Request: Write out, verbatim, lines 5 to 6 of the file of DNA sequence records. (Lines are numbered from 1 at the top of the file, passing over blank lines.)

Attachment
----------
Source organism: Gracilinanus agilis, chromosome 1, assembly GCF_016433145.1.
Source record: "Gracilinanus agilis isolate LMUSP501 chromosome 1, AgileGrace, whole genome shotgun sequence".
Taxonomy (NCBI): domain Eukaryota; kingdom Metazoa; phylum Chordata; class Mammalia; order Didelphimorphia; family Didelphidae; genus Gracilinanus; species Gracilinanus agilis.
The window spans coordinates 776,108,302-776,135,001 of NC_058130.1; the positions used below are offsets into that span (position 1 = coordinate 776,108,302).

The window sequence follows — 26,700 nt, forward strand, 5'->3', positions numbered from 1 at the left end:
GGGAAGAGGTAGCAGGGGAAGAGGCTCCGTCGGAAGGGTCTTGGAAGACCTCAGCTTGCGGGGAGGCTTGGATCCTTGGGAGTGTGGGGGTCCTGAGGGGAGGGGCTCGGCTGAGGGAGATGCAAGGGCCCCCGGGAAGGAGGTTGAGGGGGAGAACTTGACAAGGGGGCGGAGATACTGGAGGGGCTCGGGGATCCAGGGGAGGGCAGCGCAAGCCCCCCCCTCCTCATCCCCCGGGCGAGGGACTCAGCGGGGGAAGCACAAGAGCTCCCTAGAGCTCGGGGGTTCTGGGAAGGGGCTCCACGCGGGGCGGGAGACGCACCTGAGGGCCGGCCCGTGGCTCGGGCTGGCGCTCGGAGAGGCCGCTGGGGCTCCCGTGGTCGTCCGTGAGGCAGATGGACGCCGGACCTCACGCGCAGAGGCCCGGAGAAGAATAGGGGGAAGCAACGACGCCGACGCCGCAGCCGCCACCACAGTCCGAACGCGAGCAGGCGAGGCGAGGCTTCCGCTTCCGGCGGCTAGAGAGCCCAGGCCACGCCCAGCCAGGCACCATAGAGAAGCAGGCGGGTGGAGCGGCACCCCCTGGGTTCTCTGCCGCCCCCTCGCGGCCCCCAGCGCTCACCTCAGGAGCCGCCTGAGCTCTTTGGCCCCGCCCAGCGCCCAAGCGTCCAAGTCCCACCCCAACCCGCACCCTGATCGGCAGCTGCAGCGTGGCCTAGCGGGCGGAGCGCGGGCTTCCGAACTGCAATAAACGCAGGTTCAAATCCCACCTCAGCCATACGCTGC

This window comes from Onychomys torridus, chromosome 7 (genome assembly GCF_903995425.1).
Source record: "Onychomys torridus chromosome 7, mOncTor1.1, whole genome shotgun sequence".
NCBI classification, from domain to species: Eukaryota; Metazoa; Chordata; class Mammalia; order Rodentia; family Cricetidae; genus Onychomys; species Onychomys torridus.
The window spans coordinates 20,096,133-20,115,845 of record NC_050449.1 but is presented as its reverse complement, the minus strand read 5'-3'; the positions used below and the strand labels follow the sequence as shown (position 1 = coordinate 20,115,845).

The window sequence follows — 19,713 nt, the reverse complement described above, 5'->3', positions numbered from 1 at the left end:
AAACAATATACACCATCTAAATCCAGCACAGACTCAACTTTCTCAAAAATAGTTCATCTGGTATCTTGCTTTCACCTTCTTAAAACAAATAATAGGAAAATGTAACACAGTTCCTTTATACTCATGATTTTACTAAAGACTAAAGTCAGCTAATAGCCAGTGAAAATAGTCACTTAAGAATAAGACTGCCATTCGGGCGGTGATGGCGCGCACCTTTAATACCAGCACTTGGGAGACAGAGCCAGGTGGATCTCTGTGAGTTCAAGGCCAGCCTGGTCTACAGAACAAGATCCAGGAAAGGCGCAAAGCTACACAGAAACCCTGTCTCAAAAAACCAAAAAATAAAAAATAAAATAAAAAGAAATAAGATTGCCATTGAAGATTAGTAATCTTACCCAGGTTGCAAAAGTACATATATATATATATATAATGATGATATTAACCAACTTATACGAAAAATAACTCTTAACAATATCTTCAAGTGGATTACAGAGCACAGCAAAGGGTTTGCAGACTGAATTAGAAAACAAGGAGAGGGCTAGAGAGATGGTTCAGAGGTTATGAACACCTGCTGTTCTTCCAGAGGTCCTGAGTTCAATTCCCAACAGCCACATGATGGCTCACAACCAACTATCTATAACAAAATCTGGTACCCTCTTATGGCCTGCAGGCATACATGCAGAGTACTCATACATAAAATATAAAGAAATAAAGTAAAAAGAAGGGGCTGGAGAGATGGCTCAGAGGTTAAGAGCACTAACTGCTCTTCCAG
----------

The window sequence follows — 26,700 nt, forward strand, 5'->3', positions numbered from 1 at the left end:
GGGAAGAGGTAGCAGGGGAAGAGGCTCCGTCGGAAGGGTCTTGGAAGACCTCAGCTTGCGGGGAGGCTTGGATCCTTGGGAGTGTGGGGGTCCTGAGGGGAGGGGCTCGGCTGAGGGAGATGCAAGGGCCCCCGGGAAGGAGGTTGAGGGGGAGAACTTGACAAGGGGGCGGAGATACTGGAGGGGCTCGGGGATCCAGGGGAGGGCAGCGCAAGCCCCCCCCTCCTCATCCCCCGGGCGAGGGACTCAGCGGGGGAAGCACAAGAGCTCCCTAGAGCTCGGGGGTTCTGGGAAGGGGCTCCACGCGGGGCGGGAGACGCACCTGAGGGCCGGCCCGTGGCTCGGGCTGGCGCTCGGAGAGGCCGCTGGGGCTCCCGTGGTCGTCCGTGAGGCAGATGGACGCCGGACCTCACGCGCAGAGGCCCGGAGAAGAATAGGGGGAAGCAACGACGCCGACGCCGCAGCCGCCACCACAGTCCGAACGCGAGCAGGCGAGGCGAGGCTTCCGCTTCCGGCGGCTAGAGAGCCCAGGCCACGCCCAGCCAGGCACCATAGAGAAGCAGGCGGGTGGAGCGGCACCCCCTGGGTTCTCTGCCGCCCCCTCGCGGCCCCCAGCGCTCACCTCAGGAGCCGCCTGAGCTCTTTGGCCCCGCCCAGCGCCCAAGCGTCCAAGTCCCACCCCAACCCGCACCCTGATCGGCAGCTGCAGCGTGGCCTAGCGGGCGGAGCGCGGGCTTCCGAACTGCAATAAACGCAGGTTCAAATCCCACCTCAGCCATACGCTGC